Microsoft’s Enterprise Mobility + Security, or EMS, is a new product to Microsoft’s portfolio. At first glance, Microsoft EMS can be confusing, so I’m going to try to explain it as concisely as possible.
Before there was Microsoft Enterprise Mobility + Security, there were four separate products. Microsoft EMS includes four components:
- Azure Active Directory Premium
- Microsoft Intune
- Azure Rights Management
- Microsoft Advanced Threat Analytics
Overall, you can think of Microsoft EMS as a device-management and virtual-identity-management suite.
In a cloud-based world where employees want to work from all of their devices, Microsoft EMS allows IT maximum security and control.
Microsoft EMS Bundled Products
Azure Active Directory Premium
In one phrase, Azure Active Directory Premium is “single sign-on for your company”. Every employee has a profile in Azure Active directory which is linked to all of their other logins. Your employees can sign into almost any service regardless of device model, location, or user identity.
- File Servers
- Application Servers
- Database Servers
The big deal about Azure Active Directory Premium is this: it enables single-sign-on to cloud software and on-premise software. With one password you can access almost everything, including thousands of SaaS cloud apps. Other useful features include:
- Conditional access: block people from logging in based on various factors
- The promise of a single login applies to any device, including iOS and Android
- Multifactor authentication – use things like SMS verification or even biometric scanning to verify identity
- Reporting on logins and the meta-data associated with access requests
In one phrase, Microsoft Intune is for “securely linking employees’ personal devices to company data”. Microsoft Intune is built on Azure Active Directory.
Microsoft Intune allows you to link an unlimited number of mobile devices to an employees’ Active Directory profile. Microsoft Intune is your secure link between an employee’s mobile device (iOS, Android, Windows) and corporate data.
For instance, Microsoft Intune allows your employees to download the “Microsoft Word” app and securely access company documents from that device. Meanwhile, inside of Microsoft EMS, IT can block access to certain users, devices, data, or apps. Furthermore, Intune can give you direct control over “corporate apps”, like installing certain apps upon deployment from a central console.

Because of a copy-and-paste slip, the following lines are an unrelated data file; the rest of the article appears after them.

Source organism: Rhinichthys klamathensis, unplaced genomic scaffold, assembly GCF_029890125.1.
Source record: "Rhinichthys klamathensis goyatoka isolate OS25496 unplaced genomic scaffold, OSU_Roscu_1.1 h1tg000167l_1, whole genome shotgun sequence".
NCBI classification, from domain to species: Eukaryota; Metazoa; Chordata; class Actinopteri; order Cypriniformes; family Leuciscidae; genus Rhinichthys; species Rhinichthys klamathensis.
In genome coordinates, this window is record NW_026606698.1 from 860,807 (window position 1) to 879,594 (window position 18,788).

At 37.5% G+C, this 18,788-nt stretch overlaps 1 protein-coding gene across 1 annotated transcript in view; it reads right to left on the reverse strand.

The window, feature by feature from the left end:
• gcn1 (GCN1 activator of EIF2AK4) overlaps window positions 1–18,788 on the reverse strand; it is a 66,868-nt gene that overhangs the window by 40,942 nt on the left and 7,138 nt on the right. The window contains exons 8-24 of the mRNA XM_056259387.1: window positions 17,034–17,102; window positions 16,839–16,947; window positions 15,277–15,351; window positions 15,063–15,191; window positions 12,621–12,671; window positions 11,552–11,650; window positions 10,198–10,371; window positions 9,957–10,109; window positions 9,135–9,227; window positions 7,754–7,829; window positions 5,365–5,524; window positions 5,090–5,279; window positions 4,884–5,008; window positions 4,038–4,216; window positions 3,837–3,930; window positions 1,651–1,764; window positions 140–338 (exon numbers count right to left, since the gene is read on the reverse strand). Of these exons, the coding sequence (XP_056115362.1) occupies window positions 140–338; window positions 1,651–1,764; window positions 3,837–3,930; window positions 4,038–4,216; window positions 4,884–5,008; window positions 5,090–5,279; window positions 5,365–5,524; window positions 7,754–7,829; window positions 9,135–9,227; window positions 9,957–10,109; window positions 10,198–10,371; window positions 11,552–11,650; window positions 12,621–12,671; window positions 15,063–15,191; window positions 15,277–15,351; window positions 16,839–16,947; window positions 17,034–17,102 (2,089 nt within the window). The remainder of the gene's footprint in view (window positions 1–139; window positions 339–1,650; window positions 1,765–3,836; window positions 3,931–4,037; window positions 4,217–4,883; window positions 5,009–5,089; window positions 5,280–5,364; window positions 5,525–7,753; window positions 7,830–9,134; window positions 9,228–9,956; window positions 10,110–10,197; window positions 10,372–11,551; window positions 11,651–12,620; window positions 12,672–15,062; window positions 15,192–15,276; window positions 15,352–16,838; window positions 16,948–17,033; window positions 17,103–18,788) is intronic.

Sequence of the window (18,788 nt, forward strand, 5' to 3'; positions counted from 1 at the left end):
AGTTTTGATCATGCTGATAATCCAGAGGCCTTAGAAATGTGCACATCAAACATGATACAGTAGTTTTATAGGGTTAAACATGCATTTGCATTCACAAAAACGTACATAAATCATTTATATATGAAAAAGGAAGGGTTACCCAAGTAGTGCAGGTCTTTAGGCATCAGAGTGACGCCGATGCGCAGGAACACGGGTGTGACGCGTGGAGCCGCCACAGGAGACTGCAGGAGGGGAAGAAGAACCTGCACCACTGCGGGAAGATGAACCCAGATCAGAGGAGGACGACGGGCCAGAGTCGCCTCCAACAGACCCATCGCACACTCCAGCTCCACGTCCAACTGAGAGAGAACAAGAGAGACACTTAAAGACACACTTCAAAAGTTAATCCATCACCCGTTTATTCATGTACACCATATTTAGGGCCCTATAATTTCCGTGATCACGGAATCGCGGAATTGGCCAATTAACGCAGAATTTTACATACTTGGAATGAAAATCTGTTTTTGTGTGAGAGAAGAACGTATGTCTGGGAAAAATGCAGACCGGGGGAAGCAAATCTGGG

One great advantage of Microsoft Intune is that employees don’t have to give IT control over their entire device to ensure secure access to company data.
Azure Rights Management
In one phrase, Azure Rights Management is “document-level security”. With Azure Rights Management, every single time protected data is viewed, a check is done to see if the person viewing the file is allowed to do so. You can block people based on:
- Company (internal/external)
- Employment status (for instance, a fired employee can’t view documents even if they’re on a USB stick)
- Date of viewing
- Azure Active Directory Profile information
- …and much more.
Azure Rights Management is baked right into Office 365, so business users only notice it if they’re trying to access something they aren’t allowed to. But there’s a lot more to Azure Rights Management; if you’re interested in learning more, I highly recommend Microsoft’s website.
Microsoft Advanced Threat Analytics
In a phrase, Microsoft Advanced Threat Analytics is “real-time monitoring for security purposes”. Because Microsoft EMS is mostly in the cloud, all kinds of standardized data is collected. Microsoft EMS logs every access request, every document, every location, every device, every user, EVERYTHING. These logs are processed live to identify patterns of suspicious behavior:
- Big-data analysis for anomalous behavior and suspicious activities
- Detection of malicious attacks
- Alerts for known risks
Because it’s based on machine learning, Microsoft Advanced Threat Analytics is always on and always improving itself. If a threat is detected, Microsoft EMS provides actionable recommendations to remedy the issue. Learn more about Microsoft’s commitment to security.
Who Uses Microsoft EMS?
The person who uses Microsoft EMS most frequently will be your “IT Guy”; the person in charge of setting up network security, employee devices, employee permissions, etc. Alternatively, EMS can be configured by a Microsoft Partner.
Every person in your organization is a Microsoft EMS “user”, but they should never know what it’s doing – it just works.
Microsoft EMS is a bundle of four Microsoft products that allows your IT team to retain control and ensure security, even though your employees want to work from their own devices. Its key benefits are:
- Single sign-on to any app or service from any device
- Secure access to company data from any device
- Document-level security
- Constant security monitoring
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